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Grade: CPhantom of the Opera, The (2004)

Director: Joel Schumacher

Stars: Gerard Butler, Emmy Rossum, Patrick Wilson, Miranda Richardson

Release Company: Warner Home Video

MPAA Rating: PG-13

 

Phantom of the Opera

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The Phantom of the Opera
The Phantom of...
Jack Keay
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OFCS

I wasn’t looking forward to Joel Schumacher’s adaptation of The Phantom of the Opera</b></i> since I was extremely let down by Andrew Lloyd Webber’s crowd pleasing musical version, but that is to be expected for anyone who’s seen Lon Cheney’s classic 1925 silent take or Claude Rains’ 1943 re-make. And that takes in large territory, given numerous opportunities on late night television, Halloween horror screenings, and special edition DVDs. Although the long running hot ticket on Broadway has thrilled audiences and spawned road show success, the musical has little to recommend beyond its fantastic staircase and chandelier set. So, why attend a movie version that certainly must pale in theatrical terms when confined to Webber’s lyrical production numbers?

The good news is that Schumacher has cinematically translated Webber’s musical adaptation as well as humanly possible, preserving the set pieces, musical numbers, and gothic production design. The vocalists all possess sufficient range, so Michael Crawford devotees can rest easy. If you loved the Broadway musical, you’ll enjoy the film and perhaps shed a tear or so over more intimate subtleties impossible to convey on stage. The bad news—like too many modern musicals (especially the trite Andrew Lloyd Webber ones), the bloated numbers remain emotionally overwrought, providing easy prey to shoot down. Thus, the film project was condemned from its inception, being tied down by Webber’s inferior material.

Neophytes will find Schumacher’s adaptation confusing, so familiarity with the source material helps fill in the gaps about a tormented musical genius, who lusts after an aspiring young singer. It’s a relatively simple story—a legend which suits Webber’s interests fine since the production is all about atmosphere and music. Framing the venerable story around black and white sequences involving an auction of abandoned relics, Schumacher paints the old Paris Opera House lavishly in Batman goth. The look and feel of the film works well, from the dark upper reaches of the Opera House to the foggy Parisian cemetery and dank lower regions of the sewers.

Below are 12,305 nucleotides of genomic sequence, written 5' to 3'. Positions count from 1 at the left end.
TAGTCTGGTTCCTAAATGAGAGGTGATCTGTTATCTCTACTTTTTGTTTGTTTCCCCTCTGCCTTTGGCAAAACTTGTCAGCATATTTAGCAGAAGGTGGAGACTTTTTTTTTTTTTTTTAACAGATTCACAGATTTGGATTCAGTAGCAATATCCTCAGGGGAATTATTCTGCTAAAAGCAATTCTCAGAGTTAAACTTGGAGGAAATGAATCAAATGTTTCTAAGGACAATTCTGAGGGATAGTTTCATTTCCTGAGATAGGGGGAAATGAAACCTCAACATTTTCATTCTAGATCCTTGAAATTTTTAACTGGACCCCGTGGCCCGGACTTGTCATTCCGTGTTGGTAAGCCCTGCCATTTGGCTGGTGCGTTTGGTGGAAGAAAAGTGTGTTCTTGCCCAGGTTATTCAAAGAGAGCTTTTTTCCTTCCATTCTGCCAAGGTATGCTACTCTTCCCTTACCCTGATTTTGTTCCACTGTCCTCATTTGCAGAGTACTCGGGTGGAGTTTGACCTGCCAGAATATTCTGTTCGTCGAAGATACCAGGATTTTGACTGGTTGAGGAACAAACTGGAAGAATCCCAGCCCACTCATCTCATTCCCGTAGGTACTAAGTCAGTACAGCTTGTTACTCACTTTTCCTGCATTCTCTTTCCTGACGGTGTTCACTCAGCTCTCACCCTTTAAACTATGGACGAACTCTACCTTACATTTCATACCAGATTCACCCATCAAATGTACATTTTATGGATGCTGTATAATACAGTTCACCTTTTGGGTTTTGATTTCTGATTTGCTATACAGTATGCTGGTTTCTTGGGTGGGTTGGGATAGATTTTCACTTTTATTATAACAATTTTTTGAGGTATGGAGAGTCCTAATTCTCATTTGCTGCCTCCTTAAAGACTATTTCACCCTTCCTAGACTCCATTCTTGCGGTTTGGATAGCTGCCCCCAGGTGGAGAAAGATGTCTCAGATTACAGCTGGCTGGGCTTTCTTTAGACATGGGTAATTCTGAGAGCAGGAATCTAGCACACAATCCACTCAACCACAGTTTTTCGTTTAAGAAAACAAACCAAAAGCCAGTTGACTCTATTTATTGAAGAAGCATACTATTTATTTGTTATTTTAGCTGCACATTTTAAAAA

Schumacher also inserts touches of humor and uses sufficient camera movement to keep the film visually interesting, which is essential to overcome the repetitive and elongated score. Andrew Lloyd Webber is no “angel of music”—remember, he is the guy that brought forth Cats! Like Chinese water torture emanating from the phantom’s underground lair, the songs blend together in overly familiar fashion but aren’t anything you’ll continue singing long after—nothing like Cole Porter or Rogers and Hammerstein. His classically based operatic score requires singers with great range and technique, and Gerard Butler (as the Phantom) and Emmy Rossum (as love interest Christine) deliver the goods. Rossum’s technically perfect performance, in particular, breaks through with a haunting melancholy presence that would be difficult to duplicate on stage. In contrast, Patrick Wilson (as Christine’s childhood love interest Raoul) pales in power, surrendering center stage far easier to Butler than he did to Billy Bob Thornton in The Alamo. Wilson sings as competently as you’d expect in a road show production, but the film needs more to rise above its material.

More moments like Minnie Driver’s humorous portrayal as the soon to be displaced diva would help a great deal, but the greatest improvement would come if Schumacher was able to find a way to cut down on Webber’s pretentious score and insipid lyrics, drawn out over 143 melodramatic minutes. If only Schumacher could have found a way to incorporate Raoul’s musical plea, “Angel of darkness, Cease this torment!”

Alas, that just wouldn’t be kosher, and Schumacher even prolongs the overwrought “drama” by twice inserting opening scene references to serve as “curtains” separating scene changes. But that’s the only major flaw Schumacher makes with his faithful adaptation of Webber’s popular musical. The public had already spoken by making Andrew Lloyd Webber’s Phantom of the Opera one of Broadway’s longest running musicals, so a faithful adaptation was certain to make its way to the screen. Schumacher delivers the product competently, and it’s certainly not the worst Phantom to ever grace celluloid. Webber’s musical fans will appreciate this version and champion its cause the same way that Americans promote apple pie, Chevrolet, and McDonalds. But to experience the full anguish and horror of Phantom story, seek salvation from Lon Cheney or Claude Rains.


 


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